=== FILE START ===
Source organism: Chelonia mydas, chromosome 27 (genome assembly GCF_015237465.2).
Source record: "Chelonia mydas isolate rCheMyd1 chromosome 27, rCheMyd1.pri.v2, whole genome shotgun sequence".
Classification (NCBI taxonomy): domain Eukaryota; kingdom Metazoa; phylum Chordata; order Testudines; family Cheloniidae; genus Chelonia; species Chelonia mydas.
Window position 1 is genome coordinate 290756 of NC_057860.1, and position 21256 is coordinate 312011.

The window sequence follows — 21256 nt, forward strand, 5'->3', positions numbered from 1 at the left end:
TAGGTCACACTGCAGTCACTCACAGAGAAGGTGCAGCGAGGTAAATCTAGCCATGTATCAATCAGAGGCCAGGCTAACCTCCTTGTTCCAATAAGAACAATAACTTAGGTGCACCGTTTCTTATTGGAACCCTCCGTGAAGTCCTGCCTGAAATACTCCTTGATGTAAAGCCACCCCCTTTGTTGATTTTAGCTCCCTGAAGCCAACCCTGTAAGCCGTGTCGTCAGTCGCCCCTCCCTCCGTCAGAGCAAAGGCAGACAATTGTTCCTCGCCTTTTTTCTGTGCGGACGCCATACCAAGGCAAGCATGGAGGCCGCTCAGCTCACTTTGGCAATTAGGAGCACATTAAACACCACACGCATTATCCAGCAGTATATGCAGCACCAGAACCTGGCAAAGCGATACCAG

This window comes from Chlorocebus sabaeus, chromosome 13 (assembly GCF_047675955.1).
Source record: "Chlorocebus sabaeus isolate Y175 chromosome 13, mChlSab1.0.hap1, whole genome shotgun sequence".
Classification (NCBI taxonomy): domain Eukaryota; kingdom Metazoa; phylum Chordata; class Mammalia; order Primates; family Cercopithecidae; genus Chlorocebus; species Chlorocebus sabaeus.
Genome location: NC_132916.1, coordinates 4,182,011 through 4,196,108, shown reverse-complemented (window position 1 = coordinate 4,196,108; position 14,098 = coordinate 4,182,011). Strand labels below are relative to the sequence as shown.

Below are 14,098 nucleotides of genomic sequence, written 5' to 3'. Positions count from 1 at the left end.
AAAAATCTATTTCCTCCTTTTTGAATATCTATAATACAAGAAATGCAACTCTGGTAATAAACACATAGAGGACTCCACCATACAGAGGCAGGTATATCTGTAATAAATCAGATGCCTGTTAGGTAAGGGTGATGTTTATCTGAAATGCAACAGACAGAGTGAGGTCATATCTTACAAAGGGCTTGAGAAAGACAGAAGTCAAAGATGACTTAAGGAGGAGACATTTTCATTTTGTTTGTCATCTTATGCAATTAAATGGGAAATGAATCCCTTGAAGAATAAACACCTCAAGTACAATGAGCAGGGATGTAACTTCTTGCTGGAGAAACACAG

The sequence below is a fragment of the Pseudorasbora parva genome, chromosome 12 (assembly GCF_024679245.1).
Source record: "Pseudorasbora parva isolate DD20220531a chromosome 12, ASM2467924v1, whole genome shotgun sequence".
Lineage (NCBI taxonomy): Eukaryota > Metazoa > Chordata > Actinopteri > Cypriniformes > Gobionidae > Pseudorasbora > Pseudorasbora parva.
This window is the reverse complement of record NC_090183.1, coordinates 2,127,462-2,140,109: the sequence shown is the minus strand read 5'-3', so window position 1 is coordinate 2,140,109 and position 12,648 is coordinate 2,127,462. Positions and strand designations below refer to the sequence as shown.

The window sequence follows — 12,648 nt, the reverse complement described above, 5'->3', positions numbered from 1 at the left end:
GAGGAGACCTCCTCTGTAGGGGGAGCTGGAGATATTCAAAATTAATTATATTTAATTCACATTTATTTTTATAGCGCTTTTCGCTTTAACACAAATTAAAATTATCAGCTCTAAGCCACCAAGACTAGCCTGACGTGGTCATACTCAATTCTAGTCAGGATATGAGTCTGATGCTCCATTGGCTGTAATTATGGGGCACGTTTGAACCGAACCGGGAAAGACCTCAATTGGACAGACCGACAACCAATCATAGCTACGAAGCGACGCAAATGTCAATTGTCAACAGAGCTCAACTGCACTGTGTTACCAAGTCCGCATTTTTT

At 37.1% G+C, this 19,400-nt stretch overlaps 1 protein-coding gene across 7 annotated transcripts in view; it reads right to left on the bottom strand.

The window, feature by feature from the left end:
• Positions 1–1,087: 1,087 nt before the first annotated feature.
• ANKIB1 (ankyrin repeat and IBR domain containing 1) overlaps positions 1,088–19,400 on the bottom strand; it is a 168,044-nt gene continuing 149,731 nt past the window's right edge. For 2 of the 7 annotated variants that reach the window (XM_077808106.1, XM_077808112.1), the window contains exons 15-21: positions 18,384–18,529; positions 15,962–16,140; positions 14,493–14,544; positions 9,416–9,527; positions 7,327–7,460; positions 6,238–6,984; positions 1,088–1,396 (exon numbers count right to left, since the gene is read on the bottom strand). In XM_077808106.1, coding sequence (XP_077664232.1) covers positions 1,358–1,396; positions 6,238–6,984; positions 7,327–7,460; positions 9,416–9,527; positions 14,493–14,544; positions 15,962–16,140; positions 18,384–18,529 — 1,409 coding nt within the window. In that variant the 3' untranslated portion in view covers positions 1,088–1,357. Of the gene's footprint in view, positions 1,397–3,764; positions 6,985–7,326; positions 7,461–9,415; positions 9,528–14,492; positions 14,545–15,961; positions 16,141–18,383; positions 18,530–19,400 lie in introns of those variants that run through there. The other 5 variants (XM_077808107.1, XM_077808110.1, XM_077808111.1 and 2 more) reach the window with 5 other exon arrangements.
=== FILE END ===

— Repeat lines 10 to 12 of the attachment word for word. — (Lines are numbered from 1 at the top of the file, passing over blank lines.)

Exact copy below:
Genome location: NC_132916.1, coordinates 4,182,011 through 4,196,108, shown reverse-complemented (window position 1 = coordinate 4,196,108; position 14,098 = coordinate 4,182,011). Strand labels below are relative to the sequence as shown.

Below are 14,098 nucleotides of genomic sequence, written 5' to 3'. Positions count from 1 at the left end.
AAAAATCTATTTCCTCCTTTTTGAATATCTATAATACAAGAAATGCAACTCTGGTAATAAACACATAGAGGACTCCACCATACAGAGGCAGGTATATCTGTAATAAATCAGATGCCTGTTAGGTAAGGGTGATGTTTATCTGAAATGCAACAGACAGAGTGAGGTCATATCTTACAAAGGGCTTGAGAAAGACAGAAGTCAAAGATGACTTAAGGAGGAGACATTTTCATTTTGTTTGTCATCTTATGCAATTAAATGGGAAATGAATCCCTTGAAGAATAAACACCTCAAGTACAATGAGCAGGGATGTAACTTCTTGCTGGAGAAACACAG